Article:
Penn's Physics and Astronomy Department now lists gender pronouns on its website for some of its student, faculty, and staff members in an effort to combat stigma, encourage respectful communication, and promote the department's inclusivity.
The Diversity and Inclusion in Physics group initiated the project last semester with graduate students at the helm. In April, students and members of the department were emailed and given the option to submit their pronouns to be publicly shared on the website.
The department has been updating its website to include the responses. Physics and Astronomy Administrative Coordinator Glenn Fechner, who manages the department’s website, collected people’s pronouns and added them to each individual biography.
Sophie Ettinger, a third-year graduate student pursuing a Ph.D. in physics and a board member of DIP, had been a part of the initiative from the beginning. She said that she was partially inspired to support the push having seen websites from other universities and professional organizations that included pronouns.
She said making individuals' pronouns accessible would promote respectful communication. Ettinger added the group aims to break down the stigma that only transgender or gender nonconforming people have preferred pronouns.
“Regardless of how you identify, whether you’re gender conforming, trans, nonbinary, [or] nonconforming, it’s so important to include pronouns in introductions in your emails [and] in your bio online,” Ettinger said. “It should just be a normalized thing that happens all the time, and that’s what we’re trying to do.”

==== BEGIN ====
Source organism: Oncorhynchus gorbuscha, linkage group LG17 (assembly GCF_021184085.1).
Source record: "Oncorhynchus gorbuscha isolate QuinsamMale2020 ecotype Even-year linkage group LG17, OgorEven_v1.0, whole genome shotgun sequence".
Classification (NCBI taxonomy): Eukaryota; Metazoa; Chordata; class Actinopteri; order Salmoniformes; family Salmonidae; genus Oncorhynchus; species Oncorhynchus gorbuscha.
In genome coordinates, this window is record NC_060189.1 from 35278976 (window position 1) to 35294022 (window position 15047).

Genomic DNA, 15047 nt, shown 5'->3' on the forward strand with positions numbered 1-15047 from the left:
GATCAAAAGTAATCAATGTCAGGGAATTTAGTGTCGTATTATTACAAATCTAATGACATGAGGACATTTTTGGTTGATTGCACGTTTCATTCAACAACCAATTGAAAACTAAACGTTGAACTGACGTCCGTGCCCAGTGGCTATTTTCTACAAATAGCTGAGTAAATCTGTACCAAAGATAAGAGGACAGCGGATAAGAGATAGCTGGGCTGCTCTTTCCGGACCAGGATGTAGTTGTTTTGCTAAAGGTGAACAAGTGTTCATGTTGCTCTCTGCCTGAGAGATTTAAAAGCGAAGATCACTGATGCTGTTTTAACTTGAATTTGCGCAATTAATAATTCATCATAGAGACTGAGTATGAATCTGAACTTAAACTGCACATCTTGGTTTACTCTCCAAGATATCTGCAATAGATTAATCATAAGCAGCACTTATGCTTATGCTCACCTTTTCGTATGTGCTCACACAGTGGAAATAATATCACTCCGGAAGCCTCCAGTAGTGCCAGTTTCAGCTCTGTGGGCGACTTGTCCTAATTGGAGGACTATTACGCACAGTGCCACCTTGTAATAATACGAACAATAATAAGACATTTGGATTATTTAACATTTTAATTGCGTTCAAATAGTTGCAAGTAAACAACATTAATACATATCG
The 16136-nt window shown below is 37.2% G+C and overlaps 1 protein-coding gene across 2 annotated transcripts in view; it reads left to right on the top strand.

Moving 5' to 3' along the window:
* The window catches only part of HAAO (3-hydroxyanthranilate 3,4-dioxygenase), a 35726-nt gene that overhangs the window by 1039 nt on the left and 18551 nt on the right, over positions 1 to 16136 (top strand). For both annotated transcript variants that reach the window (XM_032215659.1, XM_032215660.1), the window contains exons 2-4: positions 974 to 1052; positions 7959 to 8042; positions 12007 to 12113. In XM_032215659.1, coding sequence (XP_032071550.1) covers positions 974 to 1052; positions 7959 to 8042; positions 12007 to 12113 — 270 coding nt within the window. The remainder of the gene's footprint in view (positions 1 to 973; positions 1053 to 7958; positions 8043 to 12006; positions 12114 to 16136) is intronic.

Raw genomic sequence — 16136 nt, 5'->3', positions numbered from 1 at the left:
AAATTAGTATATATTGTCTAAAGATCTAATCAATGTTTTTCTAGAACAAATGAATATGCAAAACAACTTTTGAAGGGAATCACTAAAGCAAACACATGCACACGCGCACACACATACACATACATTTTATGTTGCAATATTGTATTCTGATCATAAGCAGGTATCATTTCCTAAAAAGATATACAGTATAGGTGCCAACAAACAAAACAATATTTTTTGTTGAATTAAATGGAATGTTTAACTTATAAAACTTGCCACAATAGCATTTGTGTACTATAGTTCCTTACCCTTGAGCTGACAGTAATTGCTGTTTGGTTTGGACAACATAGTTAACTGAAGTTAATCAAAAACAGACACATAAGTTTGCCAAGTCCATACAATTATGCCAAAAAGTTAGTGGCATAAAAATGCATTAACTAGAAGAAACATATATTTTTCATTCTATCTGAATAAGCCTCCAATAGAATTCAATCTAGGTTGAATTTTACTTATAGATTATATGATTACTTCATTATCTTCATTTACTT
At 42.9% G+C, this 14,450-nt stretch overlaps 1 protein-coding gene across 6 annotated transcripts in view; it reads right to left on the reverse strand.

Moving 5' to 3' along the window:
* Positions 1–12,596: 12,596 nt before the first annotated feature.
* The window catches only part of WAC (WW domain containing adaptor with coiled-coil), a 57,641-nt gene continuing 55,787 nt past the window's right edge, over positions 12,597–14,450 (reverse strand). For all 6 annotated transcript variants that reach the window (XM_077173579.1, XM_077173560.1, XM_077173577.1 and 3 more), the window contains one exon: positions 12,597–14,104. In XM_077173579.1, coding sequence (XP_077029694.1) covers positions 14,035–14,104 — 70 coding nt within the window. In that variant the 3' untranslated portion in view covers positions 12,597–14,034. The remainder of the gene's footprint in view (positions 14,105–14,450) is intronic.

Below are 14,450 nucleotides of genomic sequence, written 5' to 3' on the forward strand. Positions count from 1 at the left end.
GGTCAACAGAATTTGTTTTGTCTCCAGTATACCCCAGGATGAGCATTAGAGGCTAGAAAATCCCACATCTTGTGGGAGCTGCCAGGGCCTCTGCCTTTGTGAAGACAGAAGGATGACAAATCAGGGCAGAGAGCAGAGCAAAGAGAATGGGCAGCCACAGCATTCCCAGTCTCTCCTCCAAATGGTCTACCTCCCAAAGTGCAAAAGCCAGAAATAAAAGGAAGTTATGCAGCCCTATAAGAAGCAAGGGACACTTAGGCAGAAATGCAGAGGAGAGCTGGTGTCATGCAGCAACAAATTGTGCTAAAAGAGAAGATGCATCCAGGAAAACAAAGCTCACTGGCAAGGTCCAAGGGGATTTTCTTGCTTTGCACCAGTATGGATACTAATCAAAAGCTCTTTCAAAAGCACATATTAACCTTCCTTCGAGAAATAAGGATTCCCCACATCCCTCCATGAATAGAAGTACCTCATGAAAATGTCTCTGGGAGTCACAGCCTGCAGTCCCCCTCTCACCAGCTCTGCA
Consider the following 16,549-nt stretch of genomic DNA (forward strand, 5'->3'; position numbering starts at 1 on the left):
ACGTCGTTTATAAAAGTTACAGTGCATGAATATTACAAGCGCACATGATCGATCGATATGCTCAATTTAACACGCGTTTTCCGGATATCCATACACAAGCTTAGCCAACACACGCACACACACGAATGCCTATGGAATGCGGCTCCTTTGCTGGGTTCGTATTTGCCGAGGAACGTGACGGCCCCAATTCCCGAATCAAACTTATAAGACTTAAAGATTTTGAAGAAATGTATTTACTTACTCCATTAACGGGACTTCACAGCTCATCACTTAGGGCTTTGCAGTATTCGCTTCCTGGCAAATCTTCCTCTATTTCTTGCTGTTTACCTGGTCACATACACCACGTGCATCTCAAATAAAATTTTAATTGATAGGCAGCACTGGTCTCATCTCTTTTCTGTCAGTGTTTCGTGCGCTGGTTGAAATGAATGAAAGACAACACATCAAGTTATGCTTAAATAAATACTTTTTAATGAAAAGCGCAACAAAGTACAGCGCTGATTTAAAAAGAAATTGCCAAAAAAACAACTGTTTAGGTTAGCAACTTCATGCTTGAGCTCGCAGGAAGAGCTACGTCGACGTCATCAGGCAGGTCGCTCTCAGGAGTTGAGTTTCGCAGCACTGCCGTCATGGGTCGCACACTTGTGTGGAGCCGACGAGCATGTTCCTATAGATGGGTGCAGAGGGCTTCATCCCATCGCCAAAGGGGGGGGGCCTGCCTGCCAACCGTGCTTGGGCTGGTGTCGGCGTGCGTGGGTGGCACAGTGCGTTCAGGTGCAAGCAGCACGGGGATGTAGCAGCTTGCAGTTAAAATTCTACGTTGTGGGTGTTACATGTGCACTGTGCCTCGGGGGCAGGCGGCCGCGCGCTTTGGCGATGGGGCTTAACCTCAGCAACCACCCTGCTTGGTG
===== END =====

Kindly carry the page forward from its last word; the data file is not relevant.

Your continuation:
So far, 52 members of the department have their pronouns listed on the site, Ettinger added.
Stephen Hackler, a third-year graduate student pursuing a Ph.D. in physics and a board member of DIP, also said the group hopes to promote inclusive communication and to streamline conversations.
“When you’re communicating with people in a professional space, it’s important to do so respectfully,” Hackler said. “Having knowledge of what the other person’s gender pronouns are can smooth that out and allow these conversations to happen in a respectful and accurate way.”
Physics professor Andrea Liu, who decided to list her pronouns on the website, said she thinks the project was a good idea because physics can be a “province of white, heteronormal males.”
“If we really want to get the best talent in physics, we want to draw from all populations. I think the whole idea of this is to make physics more welcoming,” Liu said, adding that the introduction of pronouns on the department’s website can show that physics can be an inclusive field.
“We really want to show everyone who looks at Penn’s website that we are a diverse, open, [and] accepting community,” Ettinger said.